A transporter accident sends Kirk, McCoy, Scotty and Uhura to a mirror universe where an evil Empire exists in place of the Federation. Our heroes must play the roles of their counterparts — whom our Spock must deal with back home — and search for a way back against a ticking clock and nefarious versions of the normal crew at every turn. Our heroes escape, with the help of evil Spock, who figures out who they are. Then, Jimbo goes all Jimbo and presumes to know what’s best in a universe he’s spent like 10 minutes in. He tells evil Spock (who’s not that evil, all goatees considered) that the Empire is illogical and that he should start a revolution. Talk about unintended consequences …
Why it’s important
On its own, “Mirror, Mirror” might have ended up in the Hall of Great but not Tapestry-Worthy episodes, like “The City on the Edge of Forever.” But seven episodes of second-generation Trek wouldn’t have happened if not for “Mirror, Mirror,” so, it’s a kind of a big deal. In DS9’s “Crossover”, the events of and after “Mirror, Mirror” are explained — with the transporter accident apparently a well-known piece of history in both universes. In fact, our boy Jimmy pretty much ensured that mirror-universe humans would live their lives as slaves, as evil Spock’s decision to take his advice weakens the Empire to the point where its opponents (a Klingon-Cardassian alliance) defeat it and enslave humanity. The point is never really explicitly addressed, but one wonders if the second-generation Trek producers were tweaking ’60s Trek for its anything-goes mentality (at least, for much of the time) when it came to playing god to other cultures (and universes).
What doesn’t hold up
Of course, the biggest problem has to do with scope. Would things in the mirror universe be so similar to our universe — i.e., the Enterprise’s look, crew members being essentially the same, etc.? It’s the conceit that makes the episode work as it’s fun to see Spock with a goatee, etc. But it’s worth noting because it’s a real stretch. DS9’s mirror episodes incorporated fewer evil versions of the regular characters, but DS9 had such a wide array of guest characters that excluding a few but keeping most wasn’t difficult.
While “Mirror, Mirror,” mostly works with what we see on the DS9 crossover episodes, the “Star Trek: Enterprise” two-parter “In a Mirror, Darkly” creates some inconsistencies. For one thing, Vulcans don’t seem to be subjugated in “Mirror, Mirror” the way they’re later portrayed. Maybe Spock’s human ancestry puts him in a different category than most Vulcans — or maybe the Vulcans even the playing field a century later? Also, if the Empire in the 22nd century recovered a 23rd-century starship, as evil Archer and Co., did — shouldn’t the Enterprise in this episode be much more advanced? Or, are we to believe that evil Kirk is commanding the equivalent of garbage scow? Did evil Bones get his wish about mining borite?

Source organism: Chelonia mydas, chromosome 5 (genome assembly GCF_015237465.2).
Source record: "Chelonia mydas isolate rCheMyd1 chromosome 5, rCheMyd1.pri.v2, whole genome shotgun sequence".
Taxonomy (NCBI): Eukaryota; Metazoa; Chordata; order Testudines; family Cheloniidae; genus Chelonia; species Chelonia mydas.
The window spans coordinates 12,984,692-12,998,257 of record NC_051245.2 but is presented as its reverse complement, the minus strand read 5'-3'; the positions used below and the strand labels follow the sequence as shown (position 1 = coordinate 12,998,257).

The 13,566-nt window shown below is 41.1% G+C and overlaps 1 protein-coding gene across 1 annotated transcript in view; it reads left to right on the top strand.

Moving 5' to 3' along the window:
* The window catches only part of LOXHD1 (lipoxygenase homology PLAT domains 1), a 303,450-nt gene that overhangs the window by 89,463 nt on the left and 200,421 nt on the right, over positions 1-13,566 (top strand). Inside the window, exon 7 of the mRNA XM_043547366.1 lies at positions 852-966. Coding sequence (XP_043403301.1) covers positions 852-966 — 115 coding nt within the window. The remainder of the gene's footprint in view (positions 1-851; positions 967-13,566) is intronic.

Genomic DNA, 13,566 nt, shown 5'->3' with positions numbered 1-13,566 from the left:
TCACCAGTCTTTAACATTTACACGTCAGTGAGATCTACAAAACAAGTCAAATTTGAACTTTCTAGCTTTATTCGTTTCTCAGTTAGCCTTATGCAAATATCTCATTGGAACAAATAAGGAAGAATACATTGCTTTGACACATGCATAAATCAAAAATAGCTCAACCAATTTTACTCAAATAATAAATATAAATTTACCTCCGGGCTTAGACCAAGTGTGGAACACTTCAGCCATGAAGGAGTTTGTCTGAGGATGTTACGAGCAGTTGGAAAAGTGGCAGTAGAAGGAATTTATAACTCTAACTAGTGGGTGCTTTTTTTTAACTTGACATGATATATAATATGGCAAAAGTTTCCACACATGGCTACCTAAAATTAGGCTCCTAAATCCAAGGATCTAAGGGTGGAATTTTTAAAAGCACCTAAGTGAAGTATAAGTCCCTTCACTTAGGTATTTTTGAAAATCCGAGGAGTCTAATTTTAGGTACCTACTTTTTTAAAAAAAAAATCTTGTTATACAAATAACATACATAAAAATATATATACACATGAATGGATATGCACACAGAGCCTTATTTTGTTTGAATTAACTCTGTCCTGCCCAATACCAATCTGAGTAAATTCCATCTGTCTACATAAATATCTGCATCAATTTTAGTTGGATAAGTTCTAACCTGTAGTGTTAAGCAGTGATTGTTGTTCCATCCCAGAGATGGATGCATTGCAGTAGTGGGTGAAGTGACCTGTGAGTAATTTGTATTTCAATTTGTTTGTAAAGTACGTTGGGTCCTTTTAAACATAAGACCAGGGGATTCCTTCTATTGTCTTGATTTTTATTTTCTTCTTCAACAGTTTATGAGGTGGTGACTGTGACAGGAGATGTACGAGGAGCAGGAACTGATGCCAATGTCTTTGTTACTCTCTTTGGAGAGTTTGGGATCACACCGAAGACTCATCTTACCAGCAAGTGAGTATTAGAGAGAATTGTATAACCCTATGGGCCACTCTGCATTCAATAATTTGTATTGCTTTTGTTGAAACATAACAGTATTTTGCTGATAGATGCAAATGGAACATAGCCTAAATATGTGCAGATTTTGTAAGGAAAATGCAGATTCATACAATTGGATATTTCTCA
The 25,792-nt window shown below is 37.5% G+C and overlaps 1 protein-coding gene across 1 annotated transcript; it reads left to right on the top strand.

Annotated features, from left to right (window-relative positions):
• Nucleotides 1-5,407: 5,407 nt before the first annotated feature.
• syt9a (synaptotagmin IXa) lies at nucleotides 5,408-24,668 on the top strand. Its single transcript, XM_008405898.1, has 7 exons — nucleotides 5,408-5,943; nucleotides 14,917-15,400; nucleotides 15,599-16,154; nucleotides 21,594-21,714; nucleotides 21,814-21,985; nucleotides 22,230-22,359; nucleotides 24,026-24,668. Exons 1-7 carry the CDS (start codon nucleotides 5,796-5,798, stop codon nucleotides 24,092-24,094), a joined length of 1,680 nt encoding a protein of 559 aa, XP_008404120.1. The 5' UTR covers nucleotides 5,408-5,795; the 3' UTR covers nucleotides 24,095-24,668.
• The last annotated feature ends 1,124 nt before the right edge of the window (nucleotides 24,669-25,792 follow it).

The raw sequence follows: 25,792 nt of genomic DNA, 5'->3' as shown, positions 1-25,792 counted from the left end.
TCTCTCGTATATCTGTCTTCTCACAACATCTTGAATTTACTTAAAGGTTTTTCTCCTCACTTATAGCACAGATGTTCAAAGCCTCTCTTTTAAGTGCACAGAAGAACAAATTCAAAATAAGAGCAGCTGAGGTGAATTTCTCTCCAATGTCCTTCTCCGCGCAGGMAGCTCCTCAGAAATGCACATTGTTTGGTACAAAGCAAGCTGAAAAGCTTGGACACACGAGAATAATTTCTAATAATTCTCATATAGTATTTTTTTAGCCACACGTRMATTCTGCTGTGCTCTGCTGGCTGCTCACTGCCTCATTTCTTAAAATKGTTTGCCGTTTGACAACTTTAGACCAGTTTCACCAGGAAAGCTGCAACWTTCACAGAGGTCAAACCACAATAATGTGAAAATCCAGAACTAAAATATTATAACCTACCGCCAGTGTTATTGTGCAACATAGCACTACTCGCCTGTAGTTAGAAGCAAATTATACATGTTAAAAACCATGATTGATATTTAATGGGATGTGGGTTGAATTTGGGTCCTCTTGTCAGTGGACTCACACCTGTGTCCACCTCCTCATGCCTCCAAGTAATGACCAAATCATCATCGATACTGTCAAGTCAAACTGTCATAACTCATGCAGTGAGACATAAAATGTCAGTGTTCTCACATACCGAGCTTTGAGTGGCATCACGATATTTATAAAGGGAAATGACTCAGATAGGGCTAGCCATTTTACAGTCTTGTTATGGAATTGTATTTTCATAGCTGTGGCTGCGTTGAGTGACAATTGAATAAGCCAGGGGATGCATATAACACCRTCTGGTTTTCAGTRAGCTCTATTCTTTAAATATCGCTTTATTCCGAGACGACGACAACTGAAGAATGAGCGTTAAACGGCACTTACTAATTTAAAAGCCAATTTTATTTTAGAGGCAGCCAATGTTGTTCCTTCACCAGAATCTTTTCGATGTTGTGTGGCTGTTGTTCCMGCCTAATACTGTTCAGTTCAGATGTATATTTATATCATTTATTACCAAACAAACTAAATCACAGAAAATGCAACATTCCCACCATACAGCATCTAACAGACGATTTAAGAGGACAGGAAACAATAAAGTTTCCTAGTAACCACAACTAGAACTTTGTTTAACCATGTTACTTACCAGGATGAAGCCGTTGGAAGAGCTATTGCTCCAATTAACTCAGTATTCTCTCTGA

Also, did Spock have the evil landing party stand on the transporter pads for several hours — just waiting for good Kirk and Co. to beam back? And, if he did, how did he know when to energize on his end? Did he do all the work Scotty and McCoy did to prepare for the inter-universe transport? It’s not as if there’s dialog indicating evil Kirk and Co. were sent back separately, and good Kirk and Co., end up back in their original clothes. It’s not a huge deal, but it would have been kind of cool to see Kirk look over the evil landing party and have Spock send them back where they belong. And it would have made more sense.
“Mirror, Mirror” is one of the high-concept episodes of TOS that really works. It has the corny TOS trope of the good guys figuring out a problem with nothing more than extemporaneous dialog — “Something … parallel. A parallel universe!” — and it’s not really clear how else they would have made the discovery (especially without Spock there to help). OTOH, this episode might be TOS’s best ensemble piece, and each actor who has much dialog as an evil counterpart — McCoy, Scotty and Uhura’s duplicates don’t do much more than yell — really shines in dual roles. Nimoy appropriately gets a lot of love, but Shatner’s scene as evil Kirk is awesome (“Where’s my personal guard?!”). George Takei, too often relegated to exposition on the bridge, gets a good chance to stretch here as evil Sulu.
There are a lot of other, smaller points that make this episode strong — Kirk’s consort Marlena Moreau (BarBara Luna) in the mirror universe is an interesting character, and her line about “oiling” her traps is probably one of the most awesome/ridiculous things ever to sneak by the censors.
But this is an episode that’s just vintage Trek, especially vintage ’60s Trek. It’s a cool concept made to work with good acting, great music (the Spock/McCoy mild-meld scenes especially stands out) some moral righteousness and even a bit of naivete. A lot of the best TOS could be described as such.